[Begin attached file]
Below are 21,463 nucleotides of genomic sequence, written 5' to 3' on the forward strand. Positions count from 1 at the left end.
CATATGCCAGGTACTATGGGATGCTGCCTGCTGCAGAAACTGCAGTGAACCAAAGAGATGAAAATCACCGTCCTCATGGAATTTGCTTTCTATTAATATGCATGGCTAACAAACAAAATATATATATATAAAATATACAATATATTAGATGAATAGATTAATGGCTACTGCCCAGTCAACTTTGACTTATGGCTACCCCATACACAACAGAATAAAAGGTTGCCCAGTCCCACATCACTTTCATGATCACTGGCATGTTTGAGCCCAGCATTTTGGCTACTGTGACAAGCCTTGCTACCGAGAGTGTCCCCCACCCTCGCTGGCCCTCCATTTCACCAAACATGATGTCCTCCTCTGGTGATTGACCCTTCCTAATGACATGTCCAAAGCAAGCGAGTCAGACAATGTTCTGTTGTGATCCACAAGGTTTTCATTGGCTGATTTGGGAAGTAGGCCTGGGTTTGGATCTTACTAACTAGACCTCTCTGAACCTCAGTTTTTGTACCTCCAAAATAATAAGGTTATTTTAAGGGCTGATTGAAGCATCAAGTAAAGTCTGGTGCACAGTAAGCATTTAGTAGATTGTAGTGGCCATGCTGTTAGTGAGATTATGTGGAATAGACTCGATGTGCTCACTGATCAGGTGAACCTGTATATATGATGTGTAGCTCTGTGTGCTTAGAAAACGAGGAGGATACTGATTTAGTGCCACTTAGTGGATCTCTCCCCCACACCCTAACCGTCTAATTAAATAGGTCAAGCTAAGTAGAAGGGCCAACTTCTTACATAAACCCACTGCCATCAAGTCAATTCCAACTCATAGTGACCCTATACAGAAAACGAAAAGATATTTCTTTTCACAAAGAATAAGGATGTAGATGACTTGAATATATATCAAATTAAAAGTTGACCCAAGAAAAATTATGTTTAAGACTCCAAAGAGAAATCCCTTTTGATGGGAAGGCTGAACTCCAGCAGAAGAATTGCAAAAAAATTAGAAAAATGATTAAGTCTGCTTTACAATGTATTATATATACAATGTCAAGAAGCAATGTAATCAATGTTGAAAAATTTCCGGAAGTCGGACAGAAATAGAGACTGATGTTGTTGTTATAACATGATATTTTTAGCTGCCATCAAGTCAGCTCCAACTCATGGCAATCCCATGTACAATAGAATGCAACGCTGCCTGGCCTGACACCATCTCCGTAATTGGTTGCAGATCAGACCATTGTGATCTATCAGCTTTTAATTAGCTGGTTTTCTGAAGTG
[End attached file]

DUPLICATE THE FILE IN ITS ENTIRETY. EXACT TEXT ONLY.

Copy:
Below are 21,463 nucleotides of genomic sequence, written 5' to 3' on the forward strand. Positions count from 1 at the left end.
CATATGCCAGGTACTATGGGATGCTGCCTGCTGCAGAAACTGCAGTGAACCAAAGAGATGAAAATCACCGTCCTCATGGAATTTGCTTTCTATTAATATGCATGGCTAACAAACAAAATATATATATATAAAATATACAATATATTAGATGAATAGATTAATGGCTACTGCCCAGTCAACTTTGACTTATGGCTACCCCATACACAACAGAATAAAAGGTTGCCCAGTCCCACATCACTTTCATGATCACTGGCATGTTTGAGCCCAGCATTTTGGCTACTGTGACAAGCCTTGCTACCGAGAGTGTCCCCCACCCTCGCTGGCCCTCCATTTCACCAAACATGATGTCCTCCTCTGGTGATTGACCCTTCCTAATGACATGTCCAAAGCAAGCGAGTCAGACAATGTTCTGTTGTGATCCACAAGGTTTTCATTGGCTGATTTGGGAAGTAGGCCTGGGTTTGGATCTTACTAACTAGACCTCTCTGAACCTCAGTTTTTGTACCTCCAAAATAATAAGGTTATTTTAAGGGCTGATTGAAGCATCAAGTAAAGTCTGGTGCACAGTAAGCATTTAGTAGATTGTAGTGGCCATGCTGTTAGTGAGATTATGTGGAATAGACTCGATGTGCTCACTGATCAGGTGAACCTGTATATATGATGTGTAGCTCTGTGTGCTTAGAAAACGAGGAGGATACTGATTTAGTGCCACTTAGTGGATCTCTCCCCCACACCCTAACCGTCTAATTAAATAGGTCAAGCTAAGTAGAAGGGCCAACTTCTTACATAAACCCACTGCCATCAAGTCAATTCCAACTCATAGTGACCCTATACAGAAAACGAAAAGATATTTCTTTTCACAAAGAATAAGGATGTAGATGACTTGAATATATATCAAATTAAAAGTTGACCCAAGAAAAATTATGTTTAAGACTCCAAAGAGAAATCCCTTTTGATGGGAAGGCTGAACTCCAGCAGAAGAATTGCAAAAAAATTAGAAAAATGATTAAGTCTGCTTTACAATGTATTATATATACAATGTCAAGAAGCAATGTAATCAATGTTGAAAAATTTCCGGAAGTCGGACAGAAATAGAGACTGATGTTGTTGTTATAACATGATATTTTTAGCTGCCATCAAGTCAGCTCCAACTCATGGCAATCCCATGTACAATAGAATGCAACGCTGCCTGGCCTGACACCATCTCCGTAATTGGTTGCAGATCAGACCATTGTGATCTATCAGCTTTTAATTAGCTGGTTTTCTGAAGTG